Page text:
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Stocks meander...Treasury reports April surplus...Postal Service still losing money

Friday - 5/10/2013, 3:51pm  ET

NEW YORK (AP) -- Stocks have largely been meandering between small gains and losses on Wall Street, while remaining on track to finish the week higher. The price of commodities including crude oil and gold fell sharply as the dollar continued to strengthen against other currencies, especially the Japanese yen.

WASHINGTON (AP) -- The U.S. Treasury says it took in a surplus of $113 billion in April, the largest in five years. That lowered the federal deficit through the first seven months of the budget year and kept it on pace to be the smallest since 2008. Steady economic growth and higher tax rates have boosted the government's tax revenue, while spending has declined. Through the first seven months of the budget year, the deficit was $488 billion, lower than last year's deficit of $720 billion over the same period.

WASHINGTON (AP) -- The U.S. Postal Service lost $1.9 billion over the last three months, and says the losses will continue to mount without help from Congress. Over the past six months, the Postal Service has shed about 31,000 career employees, consolidated 61 processing facilities, eliminated 350 delivery routes and reduced work hours in 5,000 offices. But it continues to lose money at a rapid pace due to a decline in mail volume and a congressional requirement that it make advance payments to cover expected health care costs for future retirees.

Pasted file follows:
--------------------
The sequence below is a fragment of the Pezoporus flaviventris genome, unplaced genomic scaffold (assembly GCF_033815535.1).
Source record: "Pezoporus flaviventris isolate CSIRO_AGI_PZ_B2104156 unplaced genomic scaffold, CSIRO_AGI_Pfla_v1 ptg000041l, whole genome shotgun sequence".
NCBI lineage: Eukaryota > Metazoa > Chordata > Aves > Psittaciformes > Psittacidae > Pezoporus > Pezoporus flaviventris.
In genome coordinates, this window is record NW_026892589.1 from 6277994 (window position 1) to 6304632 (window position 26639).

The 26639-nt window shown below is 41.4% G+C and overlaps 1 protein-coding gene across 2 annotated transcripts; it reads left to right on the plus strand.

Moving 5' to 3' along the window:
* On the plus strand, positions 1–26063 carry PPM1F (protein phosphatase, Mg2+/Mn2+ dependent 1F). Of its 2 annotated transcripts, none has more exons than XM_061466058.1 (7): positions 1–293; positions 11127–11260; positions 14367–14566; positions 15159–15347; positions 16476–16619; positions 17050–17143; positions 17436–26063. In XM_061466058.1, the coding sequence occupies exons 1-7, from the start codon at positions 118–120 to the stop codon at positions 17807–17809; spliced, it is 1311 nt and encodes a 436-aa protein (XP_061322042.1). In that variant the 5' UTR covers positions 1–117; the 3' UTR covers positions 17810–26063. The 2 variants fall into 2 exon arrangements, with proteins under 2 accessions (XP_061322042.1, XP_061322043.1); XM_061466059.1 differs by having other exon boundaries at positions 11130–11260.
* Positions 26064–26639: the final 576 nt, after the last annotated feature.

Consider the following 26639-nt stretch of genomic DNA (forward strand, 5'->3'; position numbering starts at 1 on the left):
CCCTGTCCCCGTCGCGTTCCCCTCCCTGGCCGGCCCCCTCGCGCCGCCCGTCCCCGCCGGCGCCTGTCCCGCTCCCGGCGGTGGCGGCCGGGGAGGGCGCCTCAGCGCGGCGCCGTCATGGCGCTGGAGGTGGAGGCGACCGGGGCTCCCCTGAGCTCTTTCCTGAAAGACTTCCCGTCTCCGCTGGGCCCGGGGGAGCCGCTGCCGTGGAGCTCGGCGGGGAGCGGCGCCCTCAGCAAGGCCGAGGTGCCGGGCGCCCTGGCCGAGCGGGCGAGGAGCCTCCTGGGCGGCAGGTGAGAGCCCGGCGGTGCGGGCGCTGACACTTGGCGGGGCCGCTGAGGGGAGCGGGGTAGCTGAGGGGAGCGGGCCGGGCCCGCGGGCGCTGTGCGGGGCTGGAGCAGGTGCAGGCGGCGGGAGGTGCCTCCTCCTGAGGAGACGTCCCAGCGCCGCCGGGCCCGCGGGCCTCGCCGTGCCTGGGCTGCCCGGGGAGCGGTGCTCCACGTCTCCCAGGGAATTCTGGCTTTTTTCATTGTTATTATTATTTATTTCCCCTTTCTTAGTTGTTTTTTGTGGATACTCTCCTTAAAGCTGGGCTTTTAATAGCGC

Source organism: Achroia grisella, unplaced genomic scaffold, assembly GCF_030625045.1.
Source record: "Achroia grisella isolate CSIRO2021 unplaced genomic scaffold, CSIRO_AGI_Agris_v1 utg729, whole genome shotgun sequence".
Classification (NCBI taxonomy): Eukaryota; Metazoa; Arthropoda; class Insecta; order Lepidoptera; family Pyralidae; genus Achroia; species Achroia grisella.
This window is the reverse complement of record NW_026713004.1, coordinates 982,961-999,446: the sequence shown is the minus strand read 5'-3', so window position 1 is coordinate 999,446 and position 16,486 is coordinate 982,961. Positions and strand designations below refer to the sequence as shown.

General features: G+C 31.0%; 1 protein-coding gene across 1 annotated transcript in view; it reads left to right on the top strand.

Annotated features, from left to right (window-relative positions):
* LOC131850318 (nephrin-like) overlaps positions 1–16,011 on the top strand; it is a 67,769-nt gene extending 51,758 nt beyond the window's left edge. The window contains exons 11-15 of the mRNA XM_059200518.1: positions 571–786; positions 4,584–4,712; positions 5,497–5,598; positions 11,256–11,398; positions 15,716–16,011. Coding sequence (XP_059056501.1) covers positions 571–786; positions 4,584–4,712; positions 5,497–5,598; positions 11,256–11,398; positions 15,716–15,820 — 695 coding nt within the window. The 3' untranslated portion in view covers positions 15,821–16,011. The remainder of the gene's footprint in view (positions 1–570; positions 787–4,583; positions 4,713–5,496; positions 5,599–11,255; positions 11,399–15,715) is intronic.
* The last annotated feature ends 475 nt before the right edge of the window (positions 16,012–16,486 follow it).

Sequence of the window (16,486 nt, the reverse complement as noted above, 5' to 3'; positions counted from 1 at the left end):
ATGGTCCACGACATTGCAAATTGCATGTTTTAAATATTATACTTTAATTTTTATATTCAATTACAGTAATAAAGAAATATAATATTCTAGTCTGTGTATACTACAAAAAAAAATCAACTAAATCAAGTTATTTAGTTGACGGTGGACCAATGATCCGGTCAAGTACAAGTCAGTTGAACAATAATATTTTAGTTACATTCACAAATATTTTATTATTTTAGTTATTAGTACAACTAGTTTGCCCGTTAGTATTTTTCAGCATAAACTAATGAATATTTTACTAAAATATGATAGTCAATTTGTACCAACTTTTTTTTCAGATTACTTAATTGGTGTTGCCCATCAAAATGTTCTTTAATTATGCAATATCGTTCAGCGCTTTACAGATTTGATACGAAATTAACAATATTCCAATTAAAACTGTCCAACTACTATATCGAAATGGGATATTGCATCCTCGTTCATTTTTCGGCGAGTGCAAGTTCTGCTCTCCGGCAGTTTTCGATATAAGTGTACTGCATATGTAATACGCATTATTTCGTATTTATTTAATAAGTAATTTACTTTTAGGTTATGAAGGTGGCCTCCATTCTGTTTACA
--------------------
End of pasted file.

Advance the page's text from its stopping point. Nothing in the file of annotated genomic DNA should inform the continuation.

WASHINGTON (AP) -- The IRS is apologizing for flagging conservative political groups for additional reviews during the 2012 election to see if they were violating their tax-exempt status. Lois Lerner, who heads the IRS division that oversees tax-exempt groups, says the practice was initiated by low-level workers in Cincinnati. Organizations were singled out because they included the words "tea party" or "patriot" in their applications for tax-exempt status. She says about 75 groups were inappropriately targeted, but none had their tax-exempt status revoked.

SALT LAKE CITY (AP) -- The federal government has approved Utah to become the first state to have a dual-model health insurance exchange in which the state and the federal government divide responsibilities. The plan allows Utah to continue to run its existing health insurance marketplace for small businesses. The federal government will run the state's individual exchange. The two marketplaces will operate independently of each other.

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